On June 14, 2022 at approximately 3:00PM, The Larimer County Sheriff’s Office Communications Center received a report that a private raft overturned in the Poudre River just east of Mishawaka and one of the rafters was unaccounted for. As personnel were responding, the Communications Center was notified by the International Emergency Response Coordination Center that they had received an SOS activation from a supported device in the area.
An adult male was pulled from the river and a citizen witness, a Colorado Parks and Wildlife officer, and three deputies performed CPR while waiting for medical response. The male was transported in the CPW vehicle to Hewlett Gulch, while CPR was still being performed, where they met a medical helicopter which transported him to a local hospital where he was pronounced deceased. By all accounts, the rafters were experienced and had proper equipment, including the SOS device. This was the second emergency call of the day regarding rafters on the Poudre River.
Rafter dies after being pulled from 'super-high' Poudre River northwest of Fort Collins
Fort Collins Coloradoan
A man pulled from the Poudre River on Tuesday afternoon has died, according to the Larimer County Sheriff's Office. The man's death marks the first death on the river this year. The sheriff's office received a report of a private raft overturned in the river just east of Mishawaka Amphitheatre in the Poudre Canyon about 3 p.m. Tuesday, according to a Wednesday news release.
Poudre Canyon Fire Protection District was called to the scene, and they were assisted by Larimer County's Emergency Services Unit and Colorado Parks & Wildlife, Poudre Canyon Fire Protection District Chief Hugh Collins told the Coloradoan Tuesday.
A citizen witness, Colorado Parks and Wildlife officer and three deputies performed CPR while waiting for medical help, the sheriff's office said in its Wednesday release. The adult male was taken to Hewlett Gulch in a wildlife agency vehicle, with responders continuing CPR during transport. A medical helicopter flew him from Hewlett Gulch to a local hospital, where he was pronounced dead.
The man has not been publicly identified.
The sheriff's office release said rafters in the group were experienced and had proper equipment, including an SOS device, which notified emergency responders. It was the second emergency call made Tuesday regarding rafters on the Poudre River, the sheriff's office said in its release.
The section of the river where the fatal incident happened is known as Upper and Lower Mishawaka. It is a popular section in part because of its rapids.
Brad Modesitt, owner of Fort Collins-based commercial rafting company Mountain Whitewater, said his company was guiding a trip with seven rafts, including safety rafts, and 50 people about 30 minutes ahead of when the incident happened.
He said the river was flowing at 1,850 cubic feet per second Tuesday afternoon, which he considers "super high'' water.
"When it's flowing that high, it's big, big stuff and it's game on,'' Modesitt said. "In that big of water you need to have all your safety measures in place even if you are experienced.'' Modesitt said the rapids in the section Tuesday were "running a good 4-plus.'' American Whitewater classifies rapids on a scale of I to VI with IV considered advanced and V expert. Modesitt said commercial rafting companies were guiding trips on the river Tuesday. He said his company portaged around other rapids because of their difficulty.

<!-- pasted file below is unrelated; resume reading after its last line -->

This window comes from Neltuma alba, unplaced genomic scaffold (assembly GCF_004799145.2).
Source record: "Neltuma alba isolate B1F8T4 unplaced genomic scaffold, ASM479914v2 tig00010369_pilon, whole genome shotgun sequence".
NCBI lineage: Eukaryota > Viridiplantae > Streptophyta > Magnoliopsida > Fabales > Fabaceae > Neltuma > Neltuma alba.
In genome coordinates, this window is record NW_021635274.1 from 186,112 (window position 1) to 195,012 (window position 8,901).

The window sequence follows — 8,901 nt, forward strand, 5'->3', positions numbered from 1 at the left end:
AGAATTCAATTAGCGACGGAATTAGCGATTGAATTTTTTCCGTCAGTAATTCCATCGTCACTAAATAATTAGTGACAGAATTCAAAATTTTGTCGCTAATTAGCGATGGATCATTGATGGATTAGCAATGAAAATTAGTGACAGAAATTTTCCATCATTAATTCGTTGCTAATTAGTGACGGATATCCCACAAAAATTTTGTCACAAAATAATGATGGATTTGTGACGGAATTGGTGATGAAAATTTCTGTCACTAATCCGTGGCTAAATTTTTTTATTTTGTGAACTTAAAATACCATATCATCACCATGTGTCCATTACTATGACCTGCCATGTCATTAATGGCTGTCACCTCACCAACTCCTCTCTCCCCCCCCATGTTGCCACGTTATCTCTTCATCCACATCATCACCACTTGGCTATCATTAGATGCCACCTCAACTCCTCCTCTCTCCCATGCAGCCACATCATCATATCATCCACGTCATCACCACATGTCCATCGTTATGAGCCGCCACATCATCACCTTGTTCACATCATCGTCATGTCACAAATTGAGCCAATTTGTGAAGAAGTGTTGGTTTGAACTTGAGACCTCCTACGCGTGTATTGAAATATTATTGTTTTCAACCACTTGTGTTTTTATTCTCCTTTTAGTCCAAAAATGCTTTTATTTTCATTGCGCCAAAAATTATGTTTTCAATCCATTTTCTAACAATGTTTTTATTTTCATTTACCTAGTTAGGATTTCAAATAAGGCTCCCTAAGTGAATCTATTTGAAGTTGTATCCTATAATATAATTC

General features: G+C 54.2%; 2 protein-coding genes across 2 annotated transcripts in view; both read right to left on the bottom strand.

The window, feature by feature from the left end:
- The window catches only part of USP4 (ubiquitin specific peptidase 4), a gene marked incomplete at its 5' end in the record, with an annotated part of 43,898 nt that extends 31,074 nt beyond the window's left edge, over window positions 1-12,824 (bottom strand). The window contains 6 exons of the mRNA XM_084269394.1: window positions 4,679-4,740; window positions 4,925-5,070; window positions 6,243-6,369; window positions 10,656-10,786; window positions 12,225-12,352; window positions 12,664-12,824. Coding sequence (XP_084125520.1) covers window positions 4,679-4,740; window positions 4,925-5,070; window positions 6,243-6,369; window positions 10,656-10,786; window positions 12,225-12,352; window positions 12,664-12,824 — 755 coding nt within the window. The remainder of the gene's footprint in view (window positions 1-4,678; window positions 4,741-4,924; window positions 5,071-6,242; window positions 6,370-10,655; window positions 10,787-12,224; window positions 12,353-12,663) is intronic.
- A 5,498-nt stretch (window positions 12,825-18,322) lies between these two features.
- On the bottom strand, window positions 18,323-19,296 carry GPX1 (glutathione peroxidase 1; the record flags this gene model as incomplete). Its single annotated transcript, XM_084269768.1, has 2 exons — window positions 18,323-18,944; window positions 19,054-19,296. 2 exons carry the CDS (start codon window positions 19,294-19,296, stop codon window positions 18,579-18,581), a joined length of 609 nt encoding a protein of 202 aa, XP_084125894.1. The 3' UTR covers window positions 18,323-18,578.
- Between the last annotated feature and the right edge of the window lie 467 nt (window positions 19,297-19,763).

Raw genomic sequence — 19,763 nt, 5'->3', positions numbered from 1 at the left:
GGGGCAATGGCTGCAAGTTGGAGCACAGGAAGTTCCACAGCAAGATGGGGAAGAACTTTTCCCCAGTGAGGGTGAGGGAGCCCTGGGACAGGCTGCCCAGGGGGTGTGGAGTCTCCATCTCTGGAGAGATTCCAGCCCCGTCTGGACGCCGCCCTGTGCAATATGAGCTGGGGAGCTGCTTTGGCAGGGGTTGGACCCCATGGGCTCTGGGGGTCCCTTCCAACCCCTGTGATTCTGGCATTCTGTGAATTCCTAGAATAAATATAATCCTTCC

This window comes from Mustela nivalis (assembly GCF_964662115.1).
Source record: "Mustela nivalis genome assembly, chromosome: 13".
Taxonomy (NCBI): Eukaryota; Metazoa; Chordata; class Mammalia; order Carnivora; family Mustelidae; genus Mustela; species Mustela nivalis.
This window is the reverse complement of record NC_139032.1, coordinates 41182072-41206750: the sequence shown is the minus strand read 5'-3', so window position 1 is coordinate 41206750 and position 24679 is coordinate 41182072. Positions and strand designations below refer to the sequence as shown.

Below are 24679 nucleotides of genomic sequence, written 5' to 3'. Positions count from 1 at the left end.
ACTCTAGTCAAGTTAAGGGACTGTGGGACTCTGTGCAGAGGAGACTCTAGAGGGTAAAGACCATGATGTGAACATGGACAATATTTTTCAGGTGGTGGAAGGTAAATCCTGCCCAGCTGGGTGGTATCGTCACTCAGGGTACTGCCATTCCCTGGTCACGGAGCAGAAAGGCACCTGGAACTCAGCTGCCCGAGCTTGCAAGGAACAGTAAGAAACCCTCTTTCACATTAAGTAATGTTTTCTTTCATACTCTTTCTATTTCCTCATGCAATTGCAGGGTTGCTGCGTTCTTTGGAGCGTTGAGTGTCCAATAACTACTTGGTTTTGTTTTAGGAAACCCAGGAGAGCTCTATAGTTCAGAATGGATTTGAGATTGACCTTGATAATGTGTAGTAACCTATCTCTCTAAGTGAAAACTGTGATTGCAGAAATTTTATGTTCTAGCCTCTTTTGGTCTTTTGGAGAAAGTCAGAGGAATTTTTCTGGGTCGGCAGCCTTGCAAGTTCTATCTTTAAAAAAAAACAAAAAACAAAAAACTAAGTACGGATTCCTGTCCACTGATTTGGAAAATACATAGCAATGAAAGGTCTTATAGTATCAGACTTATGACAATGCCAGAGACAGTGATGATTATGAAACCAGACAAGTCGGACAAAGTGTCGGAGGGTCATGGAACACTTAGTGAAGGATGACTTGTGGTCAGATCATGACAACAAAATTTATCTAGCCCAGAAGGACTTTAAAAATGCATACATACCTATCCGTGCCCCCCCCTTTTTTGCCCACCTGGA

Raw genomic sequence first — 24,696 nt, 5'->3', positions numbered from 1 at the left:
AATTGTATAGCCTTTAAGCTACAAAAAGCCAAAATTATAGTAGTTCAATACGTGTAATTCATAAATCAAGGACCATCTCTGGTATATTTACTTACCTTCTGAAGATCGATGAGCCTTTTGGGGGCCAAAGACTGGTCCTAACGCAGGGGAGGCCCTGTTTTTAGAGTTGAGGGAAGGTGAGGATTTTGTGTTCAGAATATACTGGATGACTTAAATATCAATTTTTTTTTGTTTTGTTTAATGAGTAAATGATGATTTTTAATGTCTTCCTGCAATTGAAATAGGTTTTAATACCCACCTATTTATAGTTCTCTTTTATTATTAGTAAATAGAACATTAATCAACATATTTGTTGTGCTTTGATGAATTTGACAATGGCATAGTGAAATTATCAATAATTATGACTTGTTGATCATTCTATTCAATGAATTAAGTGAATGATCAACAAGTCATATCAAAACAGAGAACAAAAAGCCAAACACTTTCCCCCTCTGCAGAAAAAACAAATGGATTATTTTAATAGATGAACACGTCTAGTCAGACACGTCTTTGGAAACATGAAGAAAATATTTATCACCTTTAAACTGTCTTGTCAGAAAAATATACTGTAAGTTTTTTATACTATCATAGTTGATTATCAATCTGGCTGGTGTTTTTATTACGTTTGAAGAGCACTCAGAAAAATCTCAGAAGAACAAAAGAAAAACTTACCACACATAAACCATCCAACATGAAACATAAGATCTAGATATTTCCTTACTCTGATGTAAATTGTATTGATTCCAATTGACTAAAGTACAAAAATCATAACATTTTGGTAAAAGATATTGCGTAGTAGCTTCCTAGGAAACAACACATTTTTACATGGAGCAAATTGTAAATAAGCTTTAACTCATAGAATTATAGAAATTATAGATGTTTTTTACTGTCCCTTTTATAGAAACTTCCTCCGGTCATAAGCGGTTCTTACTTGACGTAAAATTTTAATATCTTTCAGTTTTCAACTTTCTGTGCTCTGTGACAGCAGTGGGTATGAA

Unusually high temperatures over the weekend rapidly increased the Poudre River's flow. Modesitt said the river rose 1,000 cubic feet per second Saturday night into Sunday morning, reaching about 2,750 cfs. He said that prompted the company to postpone Sunday morning commercial rafting trips before resuming in the afternoon when the flow decreased by 600 cfs.
Wednesday morning, the river was flowing at 1,740 cfs.
This time of year, the water is also cold because the river's source is snowmelt from the mountains, which can further complicate incidents when boaters fall into the river.
Officials are advising people not float the river in Fort Collins due to the river's high flow and cold water.
Man dies after raft overturns in Poudre River
Larimer County Sheriff's Office said the man died after a raft overturned in the river just east of Mishawaka
Author: Wilson Beese (9NEWS)
June 15, 2022
LARIMER COUNTY, Colo. — A man died after a raft overturned in the Poudre River Tuesday afternoon, the Larimer County Sheriff's Office said. Around 3 p.m., the county's dispatch center received a report that a private raft overturned in the river just east of Mishawaka and that one of the rafters was unaccounted for. Dispatch was also informed by the International Emergency Response Coordination Center that it received an SOS activation from a supported device in the area.
A man was pulled from the water and a Colorado Parks and Wildlife (CPW) officer, three deputies and a witness began performing life-saving measures, the sheriff's office said. CPR was performed, even as the man was taken by CPW vehicle to Hewlett Gulch, where he was then taken by helicopter to the hospital and pronounced dead.
According to accounts, the rafters were experienced and had proper equipment including the SOS device, the sheriff's office said.
Rafters are encouraged to take some precautions to help emergency responders. Rafters should ensure they have the proper gear, including lifejackets that fit. They should also permanently write or engrave their name and phone number into all items including kayaks, paddles, inner tubes, and life jackets. Anyone who loses gear and is unable to safely retrieve it can call the non-emergency number for the sheriff's office: 970-416-1985.